• process can be overly simplistic
  • external factors (threats and opportunities) are outside your control
  • difficult to be objective – for example, threats may be based on perception rather than data
  • little space for in-depth analysis or commentary
  • it’s just one component, it needs to accompany a wider business plan
  • there’s no hierarchy so can be hard to know what to focus on first

How to do a SWOT analysis

Before you start, gather as many different perspectives as possible. Speaking to your suppliers, customers, and employees (if you have any) can help you evaluate your business from all angles.

It’s also important to use data in your analysis, so collect any useful information such as reviews and customer feedback as well as financial reports and growth trends.

Use one of the editable templates in our SWOT analysis PDF download above and write down the strengths, weaknesses, opportunities, and threats of your business. The following sections outline key questions to explore as you go through this process.

You can use this process to analyse your key competitors as well.

Competitor SWOT analysis free template


First, look at your strengths and determine your unique selling point as a business. What is it that makes you stand out from the crowd? Consider your assets – this might include your knowledge, any existing intellectual property, business connections, qualifications, and more.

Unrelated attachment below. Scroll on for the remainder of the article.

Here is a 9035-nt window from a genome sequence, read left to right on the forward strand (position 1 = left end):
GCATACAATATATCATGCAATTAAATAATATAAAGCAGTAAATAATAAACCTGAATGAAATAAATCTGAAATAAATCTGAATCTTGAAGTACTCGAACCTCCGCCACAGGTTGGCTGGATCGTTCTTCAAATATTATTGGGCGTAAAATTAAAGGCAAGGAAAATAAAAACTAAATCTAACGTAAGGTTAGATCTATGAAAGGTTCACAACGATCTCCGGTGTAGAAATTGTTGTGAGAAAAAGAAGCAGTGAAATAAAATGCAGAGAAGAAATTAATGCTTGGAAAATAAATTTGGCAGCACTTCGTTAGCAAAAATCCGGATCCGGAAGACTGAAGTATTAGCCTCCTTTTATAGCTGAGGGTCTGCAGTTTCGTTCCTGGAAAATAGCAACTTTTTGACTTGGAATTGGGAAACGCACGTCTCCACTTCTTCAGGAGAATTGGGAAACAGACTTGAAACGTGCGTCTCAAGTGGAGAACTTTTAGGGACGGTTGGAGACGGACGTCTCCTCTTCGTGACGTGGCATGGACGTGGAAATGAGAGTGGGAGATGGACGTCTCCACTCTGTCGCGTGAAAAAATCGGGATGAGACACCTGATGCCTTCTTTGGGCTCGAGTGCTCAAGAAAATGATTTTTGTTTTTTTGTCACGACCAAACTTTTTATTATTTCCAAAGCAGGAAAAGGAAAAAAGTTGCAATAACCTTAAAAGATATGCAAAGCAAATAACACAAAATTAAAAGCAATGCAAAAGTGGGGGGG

Here, you need to concentrate on areas of your business that are holding you back or need developing so you can be successful. Think about factors that are within your control – what can you improve internally to make sure that you’re competitive? Do you need more staff, better technology, or new skills?


Next, consider what external factors could benefit your business. For example, is your market growing? Are there new trends or emerging technologies that you can explore to make yourself more competitive or profitable? Think about what your competitors are doing and how you can get ahead.